Contradiction and contention irritate a man into exaggerating his statement. By contradicting your opponent you may drive him into extending beyond its proper limits a statement which, at all events within those limits and in itself, is true; and when you refute this exaggerated form of it, you look as though you had also refuted his original statement. Contrarily, you must take care not to allow yourself to be misled by contradictions into exaggerating or extending a statement of your own. It will often happen that your opponent will himself directly try to extend your statement further than you meant it; here you must at once stop him, and bring him back to the limits which you set up; “That’s what I said, and no more.”
This trick consists in stating a false syllogism. Your opponent makes a proposition, and by false inference and distortion of his ideas you force from it other propositions which it does not contain and he does not in the least mean; nay, which are absurd or dangerous. It then looks as if his proposition gave rise to others which are inconsistent either with themselves or with some acknowledged truth, and so it appears to be indirectly refuted. This is the diversion, and it is another application of the fallacy non causae ut causae.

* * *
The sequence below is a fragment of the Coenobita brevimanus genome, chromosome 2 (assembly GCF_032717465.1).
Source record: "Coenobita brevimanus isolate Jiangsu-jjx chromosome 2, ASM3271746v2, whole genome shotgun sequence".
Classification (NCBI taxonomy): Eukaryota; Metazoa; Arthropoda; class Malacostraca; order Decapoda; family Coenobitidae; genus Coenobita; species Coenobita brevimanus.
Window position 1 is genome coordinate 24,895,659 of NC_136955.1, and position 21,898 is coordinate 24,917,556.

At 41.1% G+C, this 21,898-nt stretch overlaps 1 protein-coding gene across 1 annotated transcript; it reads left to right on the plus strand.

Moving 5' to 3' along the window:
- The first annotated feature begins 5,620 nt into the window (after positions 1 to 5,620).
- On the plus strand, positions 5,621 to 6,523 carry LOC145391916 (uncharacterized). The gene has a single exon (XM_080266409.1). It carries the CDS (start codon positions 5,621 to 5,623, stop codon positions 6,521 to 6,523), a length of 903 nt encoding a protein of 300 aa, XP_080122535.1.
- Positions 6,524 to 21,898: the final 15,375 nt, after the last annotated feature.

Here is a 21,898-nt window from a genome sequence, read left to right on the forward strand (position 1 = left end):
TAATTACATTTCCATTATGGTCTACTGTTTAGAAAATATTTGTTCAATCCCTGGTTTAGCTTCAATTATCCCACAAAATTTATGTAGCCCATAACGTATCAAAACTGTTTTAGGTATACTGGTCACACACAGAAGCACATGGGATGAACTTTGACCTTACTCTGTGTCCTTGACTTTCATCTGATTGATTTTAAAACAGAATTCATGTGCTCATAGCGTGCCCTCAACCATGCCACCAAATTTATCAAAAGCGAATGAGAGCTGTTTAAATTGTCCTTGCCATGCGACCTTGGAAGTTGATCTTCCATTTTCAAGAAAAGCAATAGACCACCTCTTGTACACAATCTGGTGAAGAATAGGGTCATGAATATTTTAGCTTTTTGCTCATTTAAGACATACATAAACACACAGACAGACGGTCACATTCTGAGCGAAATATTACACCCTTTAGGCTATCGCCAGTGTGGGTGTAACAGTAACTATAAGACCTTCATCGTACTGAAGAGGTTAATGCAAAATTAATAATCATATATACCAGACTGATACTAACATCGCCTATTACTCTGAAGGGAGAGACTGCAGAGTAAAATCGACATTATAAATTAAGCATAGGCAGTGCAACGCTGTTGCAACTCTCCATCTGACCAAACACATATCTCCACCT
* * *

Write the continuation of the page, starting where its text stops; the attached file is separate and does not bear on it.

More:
This is a case of the diversion by means of an instance to the contrary. With an induction ([Greek: epagogae]), a great number of particular instances are required in order to establish it as a universal proposition; but with the diversion ([Greek: apagogae]) a single instance, to which the proposition does not apply, is all that is necessary to overthrow it. This is a controversial method known as the instance—instantia, [Greek: enstasis]. For example, “all ruminants are horned” is a proposition which may be upset by the single instance of the camel. The instance is a case in which a universal truth is sought to be applied, and something is inserted in the fundamental definition of it which is not universally true, and by which it is upset. But there is room for mistake; and when this trick is employed by your opponent, you must observe (1) whether the example which he gives is really true; for there are problems of which the only true solution is that the case in point is not true—for example, many miracles, ghost stories, and so on; and (2) whether it really comes under the conception of the truth thus stated; for it may only appear to do so, and the matter is one to be settled by precise distinctions; and (3) whether it is really inconsistent with this conception; for this again may be only an apparent inconsistency.
A brilliant move is the retorsio argumenti, or turning of the tables, by which your opponent’s argument is turned against himself. He declares, for instance, “So-and-so is a child, you must make allowance for him.” You retort, “Just because he is a child, I must correct him; otherwise he will persist in his bad habits.”